The suppression of information takes many guises, I’m beginning to realise. Many guises, but at the heart, the old ways of doing things still rule. Someone pulls strings and the neck of the bag tightens.
Take, for a start, Hillary’s Secret War, a book detailing the ways in which a rightwing think-tank’s output on the internet was allegedly suppressed by Hillary Clinton during the Clinton regime, which has just been brought to my attention. According to the author, a Richard Poe, Clinton protected her husband’s regime rigorously. “Hillary’s attack machine bullied,” he writes, “blackmailed, terrorized, and intimidated every serious investigator, from journalists to federal prosecutors and independent counsel, until they simply gave up. In many cases, Hillary’s operatives carried out these attacks openly and in full sight of major media. No one blew the whistle. No one cried foul. No one stopped her.”
Poe describes himself as part of ‘the New Underground’: “By the New Underground, I mean the growing network of dissident journalists on cable TV, talk radio, and the Internet. In the course of our labors, we stumble, now and then, upon what Patrick Henry might have called ‘painful truths’.”
The book came out in 2004, but – whether or not you subscribe to Poe’s political leanings – his description of the ways in which information is suppressed rings true enough. There are many ways of suppressing – and getting out – a story. Only this morning I was reading Guido Fawkes’ Twitter feed, which suggested that the MOD were attempting to suppress footage of troops in Afghanistan refusing to shake the hand of Gordon Brown – shortly afterwards, he wrote that a source had confirmed the existence of footage and he was trying to acquire it. This is the New Underground in action – although Poe ascribes it to a rightwing think-tank, it is much more a bipartisan group of journalists and bloggers who won’t let anything lie in the face of suppression.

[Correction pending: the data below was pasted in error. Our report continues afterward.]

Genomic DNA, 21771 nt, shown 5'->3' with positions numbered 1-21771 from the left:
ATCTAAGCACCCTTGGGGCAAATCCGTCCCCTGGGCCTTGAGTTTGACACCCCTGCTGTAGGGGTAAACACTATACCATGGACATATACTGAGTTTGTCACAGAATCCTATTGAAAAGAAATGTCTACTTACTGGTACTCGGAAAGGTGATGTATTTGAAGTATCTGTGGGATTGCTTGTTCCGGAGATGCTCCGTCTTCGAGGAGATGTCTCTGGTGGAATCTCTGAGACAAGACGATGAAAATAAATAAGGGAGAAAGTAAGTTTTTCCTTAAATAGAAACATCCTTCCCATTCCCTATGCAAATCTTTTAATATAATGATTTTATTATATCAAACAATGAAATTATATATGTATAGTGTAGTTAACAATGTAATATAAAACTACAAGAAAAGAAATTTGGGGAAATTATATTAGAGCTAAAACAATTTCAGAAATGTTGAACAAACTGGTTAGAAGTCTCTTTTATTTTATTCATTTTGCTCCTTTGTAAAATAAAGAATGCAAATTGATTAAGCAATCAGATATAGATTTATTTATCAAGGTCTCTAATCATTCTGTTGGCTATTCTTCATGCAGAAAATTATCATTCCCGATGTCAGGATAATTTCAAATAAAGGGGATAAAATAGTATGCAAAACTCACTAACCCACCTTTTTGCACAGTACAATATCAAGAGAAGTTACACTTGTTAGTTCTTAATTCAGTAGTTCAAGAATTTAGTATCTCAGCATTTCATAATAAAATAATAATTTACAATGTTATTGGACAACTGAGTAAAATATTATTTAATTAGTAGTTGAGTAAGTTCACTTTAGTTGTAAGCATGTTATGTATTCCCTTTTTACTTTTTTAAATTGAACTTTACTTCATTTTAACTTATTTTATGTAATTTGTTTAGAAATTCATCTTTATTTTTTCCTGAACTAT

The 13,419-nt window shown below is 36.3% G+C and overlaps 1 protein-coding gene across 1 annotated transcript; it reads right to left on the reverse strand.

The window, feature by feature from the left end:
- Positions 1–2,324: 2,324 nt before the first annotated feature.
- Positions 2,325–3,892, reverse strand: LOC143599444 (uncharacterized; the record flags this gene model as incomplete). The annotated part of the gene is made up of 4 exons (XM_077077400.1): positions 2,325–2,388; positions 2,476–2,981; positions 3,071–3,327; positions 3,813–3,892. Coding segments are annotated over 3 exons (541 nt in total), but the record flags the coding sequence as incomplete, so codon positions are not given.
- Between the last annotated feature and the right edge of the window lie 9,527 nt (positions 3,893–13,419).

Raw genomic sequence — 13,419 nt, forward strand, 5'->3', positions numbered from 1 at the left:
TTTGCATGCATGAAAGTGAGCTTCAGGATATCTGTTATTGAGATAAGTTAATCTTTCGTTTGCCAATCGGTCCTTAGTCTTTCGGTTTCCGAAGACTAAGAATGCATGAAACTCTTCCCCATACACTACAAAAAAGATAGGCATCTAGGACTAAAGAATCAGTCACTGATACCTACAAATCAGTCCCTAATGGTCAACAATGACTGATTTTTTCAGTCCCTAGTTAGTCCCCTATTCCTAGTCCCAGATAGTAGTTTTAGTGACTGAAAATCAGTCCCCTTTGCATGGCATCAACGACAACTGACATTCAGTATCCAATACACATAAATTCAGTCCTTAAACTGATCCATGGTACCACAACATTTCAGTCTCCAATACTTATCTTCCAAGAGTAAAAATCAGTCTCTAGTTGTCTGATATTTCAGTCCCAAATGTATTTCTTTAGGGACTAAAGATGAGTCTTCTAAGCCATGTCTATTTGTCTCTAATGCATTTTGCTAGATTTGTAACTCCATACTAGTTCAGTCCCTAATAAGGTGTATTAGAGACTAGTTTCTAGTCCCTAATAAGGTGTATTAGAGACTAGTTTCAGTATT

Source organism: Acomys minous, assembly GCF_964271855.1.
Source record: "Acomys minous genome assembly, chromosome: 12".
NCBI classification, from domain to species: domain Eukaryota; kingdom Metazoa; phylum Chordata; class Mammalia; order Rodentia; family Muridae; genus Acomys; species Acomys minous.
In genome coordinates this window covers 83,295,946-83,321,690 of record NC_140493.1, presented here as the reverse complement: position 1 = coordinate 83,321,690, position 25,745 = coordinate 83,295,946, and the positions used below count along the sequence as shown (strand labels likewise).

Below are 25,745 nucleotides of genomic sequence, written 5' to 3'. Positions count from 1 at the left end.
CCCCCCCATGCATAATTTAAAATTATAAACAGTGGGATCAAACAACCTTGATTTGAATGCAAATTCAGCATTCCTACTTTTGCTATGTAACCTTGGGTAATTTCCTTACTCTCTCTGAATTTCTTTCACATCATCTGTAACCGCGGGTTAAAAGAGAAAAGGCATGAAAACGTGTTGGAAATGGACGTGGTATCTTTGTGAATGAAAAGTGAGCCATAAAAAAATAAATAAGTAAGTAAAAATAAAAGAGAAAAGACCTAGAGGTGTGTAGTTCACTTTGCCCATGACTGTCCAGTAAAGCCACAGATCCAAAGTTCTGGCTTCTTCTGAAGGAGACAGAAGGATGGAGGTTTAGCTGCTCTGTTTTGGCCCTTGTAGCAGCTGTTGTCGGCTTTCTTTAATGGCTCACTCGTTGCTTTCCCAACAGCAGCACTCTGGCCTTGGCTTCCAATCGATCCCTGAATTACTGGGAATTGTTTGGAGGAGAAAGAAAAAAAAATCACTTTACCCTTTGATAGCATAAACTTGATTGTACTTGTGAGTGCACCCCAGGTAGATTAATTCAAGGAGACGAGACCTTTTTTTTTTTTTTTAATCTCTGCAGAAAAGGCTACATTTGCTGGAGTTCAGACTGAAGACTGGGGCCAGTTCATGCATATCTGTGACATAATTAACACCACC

What, then, of Copenhagen? The internet is fascinated with the ongoing situation around the Climate Change Conference and is awash with information and misinformation. The net coverage is an ongoing fight between painful truths and distractions. The leaking of the East Anglian stats has given all concerned a personal wire service to the onslaught of information in all its variant states of truthfulness.
What many fail to understand is that the format is usually the winner. However many gatekeepers Hillary Clinton is alleged to have set up for the web, however often the MOD try and hide the fact that the troops don’t like an unpopular leader, however much obfuscation, argument and endless counter-argument surrounds Climate Change, the internet – that most flexible of formats – will always win through.
You just have to look at the X Factor for proof. It’s not Joe McElderry who’s won the X Factor, it’s the format. It’s Simon Cowell, who owns the format. The only difference between the X Factor and the internet is that the TV talent show is the sort of Mogadon for the Nation that allows people to suppress news from Copenhagen, merely because you can bury anything on page 20 or in an article on the internet if you have enough articles about tearful contestants – who’ve been slugging it out in a glitterball for the past three months – surrounding the story.